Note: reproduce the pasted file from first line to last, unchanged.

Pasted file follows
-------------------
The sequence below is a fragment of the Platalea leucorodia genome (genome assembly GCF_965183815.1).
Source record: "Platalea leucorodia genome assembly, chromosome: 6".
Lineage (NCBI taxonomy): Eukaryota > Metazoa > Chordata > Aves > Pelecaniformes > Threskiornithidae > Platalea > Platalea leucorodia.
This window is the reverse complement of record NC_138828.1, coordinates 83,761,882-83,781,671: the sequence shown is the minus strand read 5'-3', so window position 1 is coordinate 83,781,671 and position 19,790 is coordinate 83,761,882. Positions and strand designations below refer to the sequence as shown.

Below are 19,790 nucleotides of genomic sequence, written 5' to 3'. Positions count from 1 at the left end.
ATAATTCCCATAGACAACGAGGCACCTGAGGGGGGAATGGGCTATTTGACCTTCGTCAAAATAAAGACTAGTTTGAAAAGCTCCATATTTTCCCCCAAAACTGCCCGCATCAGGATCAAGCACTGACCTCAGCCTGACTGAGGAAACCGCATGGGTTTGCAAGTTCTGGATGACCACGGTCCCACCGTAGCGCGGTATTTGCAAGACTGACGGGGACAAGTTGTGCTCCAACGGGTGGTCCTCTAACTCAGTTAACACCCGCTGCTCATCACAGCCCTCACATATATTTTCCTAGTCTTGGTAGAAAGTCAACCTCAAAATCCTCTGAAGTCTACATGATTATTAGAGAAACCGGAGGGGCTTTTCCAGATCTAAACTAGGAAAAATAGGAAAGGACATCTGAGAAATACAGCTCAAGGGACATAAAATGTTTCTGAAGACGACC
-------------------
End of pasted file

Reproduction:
The sequence below is a fragment of the Platalea leucorodia genome (genome assembly GCF_965183815.1).
Source record: "Platalea leucorodia genome assembly, chromosome: 6".
Lineage (NCBI taxonomy): Eukaryota > Metazoa > Chordata > Aves > Pelecaniformes > Threskiornithidae > Platalea > Platalea leucorodia.
This window is the reverse complement of record NC_138828.1, coordinates 83,761,882-83,781,671: the sequence shown is the minus strand read 5'-3', so window position 1 is coordinate 83,781,671 and position 19,790 is coordinate 83,761,882. Positions and strand designations below refer to the sequence as shown.

Below are 19,790 nucleotides of genomic sequence, written 5' to 3'. Positions count from 1 at the left end.
ATAATTCCCATAGACAACGAGGCACCTGAGGGGGGAATGGGCTATTTGACCTTCGTCAAAATAAAGACTAGTTTGAAAAGCTCCATATTTTCCCCCAAAACTGCCCGCATCAGGATCAAGCACTGACCTCAGCCTGACTGAGGAAACCGCATGGGTTTGCAAGTTCTGGATGACCACGGTCCCACCGTAGCGCGGTATTTGCAAGACTGACGGGGACAAGTTGTGCTCCAACGGGTGGTCCTCTAACTCAGTTAACACCCGCTGCTCATCACAGCCCTCACATATATTTTCCTAGTCTTGGTAGAAAGTCAACCTCAAAATCCTCTGAAGTCTACATGATTATTAGAGAAACCGGAGGGGCTTTTCCAGATCTAAACTAGGAAAAATAGGAAAGGACATCTGAGAAATACAGCTCAAGGGACATAAAATGTTTCTGAAGACGACC